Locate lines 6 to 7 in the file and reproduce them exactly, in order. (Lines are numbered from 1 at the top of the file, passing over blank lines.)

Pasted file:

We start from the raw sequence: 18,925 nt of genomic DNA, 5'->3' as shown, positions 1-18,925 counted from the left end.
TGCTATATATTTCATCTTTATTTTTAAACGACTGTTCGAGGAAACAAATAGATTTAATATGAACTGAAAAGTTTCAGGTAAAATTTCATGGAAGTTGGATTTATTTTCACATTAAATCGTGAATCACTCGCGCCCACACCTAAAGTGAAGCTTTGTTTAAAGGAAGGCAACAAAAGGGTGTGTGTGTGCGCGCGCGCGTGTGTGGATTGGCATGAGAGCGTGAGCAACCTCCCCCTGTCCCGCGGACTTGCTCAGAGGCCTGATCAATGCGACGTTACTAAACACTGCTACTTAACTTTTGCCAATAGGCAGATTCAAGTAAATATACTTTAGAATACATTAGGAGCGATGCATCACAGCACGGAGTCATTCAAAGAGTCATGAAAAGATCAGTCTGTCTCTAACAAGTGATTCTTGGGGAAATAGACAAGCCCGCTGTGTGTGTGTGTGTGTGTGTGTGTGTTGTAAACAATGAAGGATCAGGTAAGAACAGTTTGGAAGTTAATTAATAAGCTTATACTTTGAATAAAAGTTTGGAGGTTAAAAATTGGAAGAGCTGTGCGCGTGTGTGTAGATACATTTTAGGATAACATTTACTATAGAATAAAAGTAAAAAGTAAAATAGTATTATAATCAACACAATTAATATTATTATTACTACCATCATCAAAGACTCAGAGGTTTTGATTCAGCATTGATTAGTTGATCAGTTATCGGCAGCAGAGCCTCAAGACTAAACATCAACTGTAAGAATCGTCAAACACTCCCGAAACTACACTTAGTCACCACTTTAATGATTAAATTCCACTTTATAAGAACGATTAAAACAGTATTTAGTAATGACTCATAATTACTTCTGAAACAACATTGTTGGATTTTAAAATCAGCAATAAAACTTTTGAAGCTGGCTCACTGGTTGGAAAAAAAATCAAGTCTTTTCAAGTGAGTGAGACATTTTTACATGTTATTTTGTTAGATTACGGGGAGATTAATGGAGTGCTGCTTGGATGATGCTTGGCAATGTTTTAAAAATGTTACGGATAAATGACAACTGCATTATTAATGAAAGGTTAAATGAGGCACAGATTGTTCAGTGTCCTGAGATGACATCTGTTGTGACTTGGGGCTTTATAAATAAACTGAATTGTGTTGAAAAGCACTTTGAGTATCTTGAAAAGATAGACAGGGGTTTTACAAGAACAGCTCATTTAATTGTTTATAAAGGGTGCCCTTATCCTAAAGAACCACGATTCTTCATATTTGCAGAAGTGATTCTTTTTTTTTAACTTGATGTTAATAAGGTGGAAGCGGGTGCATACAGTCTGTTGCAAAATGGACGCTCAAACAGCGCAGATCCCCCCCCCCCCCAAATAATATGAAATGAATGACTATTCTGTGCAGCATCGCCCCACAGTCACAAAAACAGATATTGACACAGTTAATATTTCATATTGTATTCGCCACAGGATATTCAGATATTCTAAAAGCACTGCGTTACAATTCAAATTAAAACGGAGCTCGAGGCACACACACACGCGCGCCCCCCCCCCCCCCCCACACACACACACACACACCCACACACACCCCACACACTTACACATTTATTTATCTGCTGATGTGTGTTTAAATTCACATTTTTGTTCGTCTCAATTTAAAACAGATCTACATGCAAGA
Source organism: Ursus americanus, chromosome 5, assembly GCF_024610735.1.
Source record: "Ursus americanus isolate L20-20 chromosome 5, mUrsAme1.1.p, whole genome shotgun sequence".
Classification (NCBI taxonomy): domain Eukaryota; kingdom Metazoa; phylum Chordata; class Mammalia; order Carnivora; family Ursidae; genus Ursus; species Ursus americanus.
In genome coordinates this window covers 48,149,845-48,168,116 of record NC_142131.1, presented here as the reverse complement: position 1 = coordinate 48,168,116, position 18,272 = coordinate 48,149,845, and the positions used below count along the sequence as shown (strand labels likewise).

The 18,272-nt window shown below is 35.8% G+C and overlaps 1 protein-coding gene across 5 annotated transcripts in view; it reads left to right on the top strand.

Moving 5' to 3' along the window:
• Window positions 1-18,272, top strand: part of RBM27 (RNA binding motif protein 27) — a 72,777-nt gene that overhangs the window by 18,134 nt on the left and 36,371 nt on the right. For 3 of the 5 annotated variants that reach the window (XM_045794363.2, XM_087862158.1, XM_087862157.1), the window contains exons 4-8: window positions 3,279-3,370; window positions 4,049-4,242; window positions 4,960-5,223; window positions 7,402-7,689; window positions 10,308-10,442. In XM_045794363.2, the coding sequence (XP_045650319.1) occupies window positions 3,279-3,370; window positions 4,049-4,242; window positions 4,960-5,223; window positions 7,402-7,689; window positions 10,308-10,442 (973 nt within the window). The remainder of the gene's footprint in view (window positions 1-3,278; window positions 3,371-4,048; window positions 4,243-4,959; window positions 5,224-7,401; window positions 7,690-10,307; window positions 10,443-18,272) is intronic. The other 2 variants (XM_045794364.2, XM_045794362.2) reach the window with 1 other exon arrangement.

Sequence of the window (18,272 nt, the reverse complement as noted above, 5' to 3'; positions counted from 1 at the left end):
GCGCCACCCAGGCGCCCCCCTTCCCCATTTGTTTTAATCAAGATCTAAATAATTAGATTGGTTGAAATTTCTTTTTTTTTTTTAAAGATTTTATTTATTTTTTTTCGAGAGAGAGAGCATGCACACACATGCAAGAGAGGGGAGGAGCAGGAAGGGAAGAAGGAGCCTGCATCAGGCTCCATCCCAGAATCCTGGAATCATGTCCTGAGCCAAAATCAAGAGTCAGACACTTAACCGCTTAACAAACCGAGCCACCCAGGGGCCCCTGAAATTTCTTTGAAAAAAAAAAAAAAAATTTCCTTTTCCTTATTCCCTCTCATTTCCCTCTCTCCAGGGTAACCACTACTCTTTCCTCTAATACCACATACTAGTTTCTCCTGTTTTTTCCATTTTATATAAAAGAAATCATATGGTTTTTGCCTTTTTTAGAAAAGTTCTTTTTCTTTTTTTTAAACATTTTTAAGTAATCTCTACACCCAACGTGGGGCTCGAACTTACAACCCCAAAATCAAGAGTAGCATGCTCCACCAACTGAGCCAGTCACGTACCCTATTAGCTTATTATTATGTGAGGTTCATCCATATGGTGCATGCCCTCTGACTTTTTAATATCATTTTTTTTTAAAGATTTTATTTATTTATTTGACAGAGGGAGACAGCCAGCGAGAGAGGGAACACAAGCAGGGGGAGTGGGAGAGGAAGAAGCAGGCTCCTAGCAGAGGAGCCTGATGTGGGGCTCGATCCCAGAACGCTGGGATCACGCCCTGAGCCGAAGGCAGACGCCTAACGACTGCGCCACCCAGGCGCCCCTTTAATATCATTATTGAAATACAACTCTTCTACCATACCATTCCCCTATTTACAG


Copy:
In genome coordinates this window covers 48,149,845-48,168,116 of record NC_142131.1, presented here as the reverse complement: position 1 = coordinate 48,168,116, position 18,272 = coordinate 48,149,845, and the positions used below count along the sequence as shown (strand labels likewise).

The 18,272-nt window shown below is 35.8% G+C and overlaps 1 protein-coding gene across 5 annotated transcripts in view; it reads left to right on the top strand.